If lawyers can compare notes, this can force companies who are sued to be honest and give the same information to every lawyer who asks. When lawyers share, attorneys don’t have to prove over and over, in similar cases, that they deserve the same information that other lawyers have already received. The courts are more efficient.

The Supreme Court also said it’s possible to protect trade secrets while allowing them to be shared. A trial court could restrict sharing to attorneys with similar cases and forbid releasing trade secrets to business competitors.

The decision set the standard for such sharing in Texas. It is also often cited by other courts across the country when they weigh whether to allow attorneys to share company information obtained during the course of a lawsuit.

That 1987 ruling set “a very important precedent,” said Dustin Benham, a law professor at Texas Tech University School of Law in Lubbock. “Those who oppose sharing would love to undo it because it would have nationwide implications.”

When GM went back to the Supreme Court over sharing in the Bolaños case, the company’s argument hinged on the notion that the electronic blueprints are trade secrets and thus proprietary. GM argued that sharing in the age of the Internet has made the danger of spreading proprietary business information bigger than ever.

“Modern technology allows for the anonymous, immediate, global and irretrievable sharing of data,” GM wrote in a brief to the Texas Supreme Court. When the court allowed sharing in 1987, the court “did not contemplate a situation where trade secrets could be irreversibly disclosed with the click of a mouse.”

Asked to cite examples in which a trade secret had leaked during a lawsuit where lawyers had been granted the right to share the trade secret with other lawyers, GM offered The News six examples. The News again asked, specifically, whether the leaks occurred because lawyers had exercised their right to share the trade secrets with other lawyers. GM told The News to do its own research.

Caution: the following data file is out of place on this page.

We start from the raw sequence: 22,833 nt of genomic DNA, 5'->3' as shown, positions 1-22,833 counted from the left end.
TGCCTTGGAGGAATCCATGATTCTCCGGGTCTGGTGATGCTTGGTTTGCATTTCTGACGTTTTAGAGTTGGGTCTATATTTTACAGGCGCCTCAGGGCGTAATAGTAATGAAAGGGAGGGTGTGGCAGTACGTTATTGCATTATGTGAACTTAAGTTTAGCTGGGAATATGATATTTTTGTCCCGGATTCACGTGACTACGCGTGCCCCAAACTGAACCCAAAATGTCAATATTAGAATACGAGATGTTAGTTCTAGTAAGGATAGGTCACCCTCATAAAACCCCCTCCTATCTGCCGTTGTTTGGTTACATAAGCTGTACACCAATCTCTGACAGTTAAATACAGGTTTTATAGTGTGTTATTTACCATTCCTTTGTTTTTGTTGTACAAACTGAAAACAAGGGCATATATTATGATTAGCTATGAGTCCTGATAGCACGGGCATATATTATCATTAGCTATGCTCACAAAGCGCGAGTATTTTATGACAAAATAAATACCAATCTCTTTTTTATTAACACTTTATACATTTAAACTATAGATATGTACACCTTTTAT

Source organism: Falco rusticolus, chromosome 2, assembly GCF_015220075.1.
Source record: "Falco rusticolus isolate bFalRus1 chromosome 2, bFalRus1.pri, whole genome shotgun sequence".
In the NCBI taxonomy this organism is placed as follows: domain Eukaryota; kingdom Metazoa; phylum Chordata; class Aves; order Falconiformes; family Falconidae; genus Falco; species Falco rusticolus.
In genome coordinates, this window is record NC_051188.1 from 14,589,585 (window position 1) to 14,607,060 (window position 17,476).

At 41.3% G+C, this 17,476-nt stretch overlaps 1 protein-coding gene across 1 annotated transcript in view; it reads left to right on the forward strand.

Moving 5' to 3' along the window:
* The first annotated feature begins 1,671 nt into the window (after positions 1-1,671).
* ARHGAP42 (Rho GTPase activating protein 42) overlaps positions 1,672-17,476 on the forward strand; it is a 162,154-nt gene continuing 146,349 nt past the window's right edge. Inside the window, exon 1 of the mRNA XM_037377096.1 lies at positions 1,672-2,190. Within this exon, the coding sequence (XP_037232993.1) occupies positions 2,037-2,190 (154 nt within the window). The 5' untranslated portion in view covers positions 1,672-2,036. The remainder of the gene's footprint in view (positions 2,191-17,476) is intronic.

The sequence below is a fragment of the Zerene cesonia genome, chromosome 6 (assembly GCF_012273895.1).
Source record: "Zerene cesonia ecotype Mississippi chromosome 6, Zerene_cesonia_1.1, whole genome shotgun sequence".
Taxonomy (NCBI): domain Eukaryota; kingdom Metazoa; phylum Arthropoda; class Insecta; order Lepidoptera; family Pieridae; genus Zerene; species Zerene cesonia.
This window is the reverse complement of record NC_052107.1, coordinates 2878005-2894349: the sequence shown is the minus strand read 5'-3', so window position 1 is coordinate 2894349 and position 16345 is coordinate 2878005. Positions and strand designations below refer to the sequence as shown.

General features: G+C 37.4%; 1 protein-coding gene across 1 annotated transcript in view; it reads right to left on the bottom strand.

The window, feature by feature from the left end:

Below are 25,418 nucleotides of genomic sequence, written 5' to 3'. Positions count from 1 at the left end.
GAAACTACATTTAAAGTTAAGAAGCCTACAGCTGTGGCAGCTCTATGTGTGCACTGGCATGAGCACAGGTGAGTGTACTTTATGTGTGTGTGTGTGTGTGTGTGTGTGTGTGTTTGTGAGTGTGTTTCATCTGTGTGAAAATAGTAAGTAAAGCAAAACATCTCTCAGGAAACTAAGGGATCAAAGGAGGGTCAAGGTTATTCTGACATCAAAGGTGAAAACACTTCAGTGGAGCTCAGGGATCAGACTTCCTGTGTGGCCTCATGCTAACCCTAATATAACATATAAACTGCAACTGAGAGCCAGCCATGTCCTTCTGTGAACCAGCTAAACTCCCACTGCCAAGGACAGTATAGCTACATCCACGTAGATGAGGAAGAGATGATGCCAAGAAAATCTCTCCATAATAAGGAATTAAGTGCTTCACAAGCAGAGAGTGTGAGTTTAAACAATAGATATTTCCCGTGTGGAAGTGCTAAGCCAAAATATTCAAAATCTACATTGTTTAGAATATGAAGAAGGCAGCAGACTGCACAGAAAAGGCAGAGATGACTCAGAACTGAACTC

The News obtained court opinions, original documents and other summaries of the cases. None matched the scenario GM told the court it was concerned about.

The Bolañoses’ attorneys did not question GM’s assertion that the computer data represented trade secrets. But engineers say the computer blueprint of the pickup model isn’t as secret as GM claims. For example, automakers and parts manufacturers can reverse engineer a competitor’s vehicle by taking it apart and inspecting it.

Although it’s not cheap, it is possible for a competitor to create the type of computer blueprint GM wanted to protect. And in the Bolaños case, the Chevrolet Silverado model had already been out of production for five years when the suit was filed.

“If the competitors had wanted it, they would have already created” a blueprint, said Keith Friedman, a vehicle safety engineer and expert witness with offices in Austin and California.

A GM employee even hedged the issue in a sworn affidavit filed early in the case. The data “may” contain information “which cannot be obtained by reverse engineering,” she said.

The News asked GM about that choice of words. GM responded that their data “typically” contain that type of information.

GM also argued that another Supreme Court ruling needed to be considered. In 1998, the court ruled that a tire company didn’t have to turn over a secret rubber formula because the opposing lawyers hadn’t shown they needed it to prove their case.

GM reasoned that if the Supreme Court said then that lawyers should only get information they needed to prove their case, they should not be able to share that information with other lawyers to prove other cases.

Hobbs, Bolaños family’s attorney, argued that the 1998 ruling didn’t apply. When the Texas Supreme Court sided with the tire company, Hobbs noted, it didn’t say it was overturning the earlier ruling that allowed sharing. If it had intended to, it would have said so, she wrote.

Lawyers who take them on say the big companies aren’t really worried about the leaking of trade secrets. They say the companies are trying to make suing more difficult.

“It’s not about trade secrets, it’s about avoiding liability,” said Daniel DeFeo, a Missouri attorney who has tried cases in Texas. “All they’re trying to do is hamstring a plaintiff who has limited resources to not being able to sue on the same level. They’re just being bullies.”

GM disputed that notion, saying the “attorneys’ speculation is simply that — speculation,” the company wrote to The News.

Lawyers who have sued automakers over alleged defects say they need vehicle design data to expose when a company could have made a vehicle safer.